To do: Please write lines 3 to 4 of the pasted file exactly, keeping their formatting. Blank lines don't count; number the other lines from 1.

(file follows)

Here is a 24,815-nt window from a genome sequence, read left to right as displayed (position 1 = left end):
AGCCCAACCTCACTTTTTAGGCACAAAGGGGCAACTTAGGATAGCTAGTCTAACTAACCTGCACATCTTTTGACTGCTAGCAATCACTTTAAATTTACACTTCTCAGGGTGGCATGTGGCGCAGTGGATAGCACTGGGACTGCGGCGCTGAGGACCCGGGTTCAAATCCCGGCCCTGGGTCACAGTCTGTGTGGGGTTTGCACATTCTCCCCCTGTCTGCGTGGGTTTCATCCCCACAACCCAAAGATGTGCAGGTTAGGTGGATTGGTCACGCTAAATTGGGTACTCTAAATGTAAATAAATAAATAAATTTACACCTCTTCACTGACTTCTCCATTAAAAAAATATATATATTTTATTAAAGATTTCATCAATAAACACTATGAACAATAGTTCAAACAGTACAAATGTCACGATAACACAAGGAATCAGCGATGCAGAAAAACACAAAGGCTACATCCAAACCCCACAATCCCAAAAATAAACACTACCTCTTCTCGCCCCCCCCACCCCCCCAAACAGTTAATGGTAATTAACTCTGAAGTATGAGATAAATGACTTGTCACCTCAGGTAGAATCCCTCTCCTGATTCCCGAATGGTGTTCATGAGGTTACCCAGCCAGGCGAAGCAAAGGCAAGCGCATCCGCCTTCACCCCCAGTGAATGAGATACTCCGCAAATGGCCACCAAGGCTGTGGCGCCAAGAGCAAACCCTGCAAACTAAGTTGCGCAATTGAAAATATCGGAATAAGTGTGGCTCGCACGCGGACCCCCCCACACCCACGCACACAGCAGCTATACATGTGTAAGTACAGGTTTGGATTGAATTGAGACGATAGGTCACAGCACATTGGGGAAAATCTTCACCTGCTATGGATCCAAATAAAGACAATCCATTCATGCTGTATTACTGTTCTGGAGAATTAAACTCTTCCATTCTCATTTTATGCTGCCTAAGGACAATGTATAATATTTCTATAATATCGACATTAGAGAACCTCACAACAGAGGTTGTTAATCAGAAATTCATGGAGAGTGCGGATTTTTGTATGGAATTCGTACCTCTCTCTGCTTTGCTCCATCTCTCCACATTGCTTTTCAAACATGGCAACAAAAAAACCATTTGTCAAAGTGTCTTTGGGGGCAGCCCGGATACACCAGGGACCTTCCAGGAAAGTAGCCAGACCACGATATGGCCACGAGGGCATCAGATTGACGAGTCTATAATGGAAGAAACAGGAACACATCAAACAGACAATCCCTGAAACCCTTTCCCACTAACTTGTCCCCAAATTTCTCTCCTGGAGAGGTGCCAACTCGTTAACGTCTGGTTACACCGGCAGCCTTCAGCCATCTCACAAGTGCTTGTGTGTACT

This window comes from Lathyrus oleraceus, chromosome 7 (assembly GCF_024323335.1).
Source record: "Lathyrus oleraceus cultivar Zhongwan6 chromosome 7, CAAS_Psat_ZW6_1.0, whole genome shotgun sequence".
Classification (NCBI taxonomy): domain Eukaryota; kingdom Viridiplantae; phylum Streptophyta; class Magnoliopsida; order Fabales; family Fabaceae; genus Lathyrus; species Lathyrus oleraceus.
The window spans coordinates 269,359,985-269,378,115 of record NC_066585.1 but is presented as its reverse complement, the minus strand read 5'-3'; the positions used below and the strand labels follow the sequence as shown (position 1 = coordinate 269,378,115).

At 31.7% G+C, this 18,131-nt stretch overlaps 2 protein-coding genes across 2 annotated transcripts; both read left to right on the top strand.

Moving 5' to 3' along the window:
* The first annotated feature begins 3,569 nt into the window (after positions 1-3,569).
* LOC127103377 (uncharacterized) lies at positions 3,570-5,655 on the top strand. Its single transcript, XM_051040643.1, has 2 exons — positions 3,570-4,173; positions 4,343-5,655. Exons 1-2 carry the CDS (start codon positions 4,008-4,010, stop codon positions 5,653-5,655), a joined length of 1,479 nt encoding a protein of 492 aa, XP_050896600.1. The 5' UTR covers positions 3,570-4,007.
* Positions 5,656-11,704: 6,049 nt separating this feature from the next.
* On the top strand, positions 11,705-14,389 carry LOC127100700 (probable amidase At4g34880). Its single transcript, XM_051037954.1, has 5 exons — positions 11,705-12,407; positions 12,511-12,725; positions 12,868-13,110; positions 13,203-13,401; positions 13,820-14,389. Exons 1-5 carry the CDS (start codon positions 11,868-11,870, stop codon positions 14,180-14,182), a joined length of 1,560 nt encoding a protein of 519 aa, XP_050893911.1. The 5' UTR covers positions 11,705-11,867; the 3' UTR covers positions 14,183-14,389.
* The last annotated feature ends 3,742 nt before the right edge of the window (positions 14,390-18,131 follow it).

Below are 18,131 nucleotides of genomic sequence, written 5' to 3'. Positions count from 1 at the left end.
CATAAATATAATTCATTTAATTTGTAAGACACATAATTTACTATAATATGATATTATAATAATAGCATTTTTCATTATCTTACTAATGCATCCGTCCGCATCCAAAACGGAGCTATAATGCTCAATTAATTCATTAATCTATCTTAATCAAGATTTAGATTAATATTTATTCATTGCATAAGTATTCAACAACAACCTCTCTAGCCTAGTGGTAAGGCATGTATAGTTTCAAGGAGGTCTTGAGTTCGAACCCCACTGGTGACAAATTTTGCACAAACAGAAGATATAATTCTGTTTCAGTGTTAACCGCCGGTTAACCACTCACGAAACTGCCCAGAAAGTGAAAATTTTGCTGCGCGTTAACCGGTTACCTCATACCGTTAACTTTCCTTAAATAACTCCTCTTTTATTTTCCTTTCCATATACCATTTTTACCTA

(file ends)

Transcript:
This window comes from Lathyrus oleraceus, chromosome 7 (assembly GCF_024323335.1).
Source record: "Lathyrus oleraceus cultivar Zhongwan6 chromosome 7, CAAS_Psat_ZW6_1.0, whole genome shotgun sequence".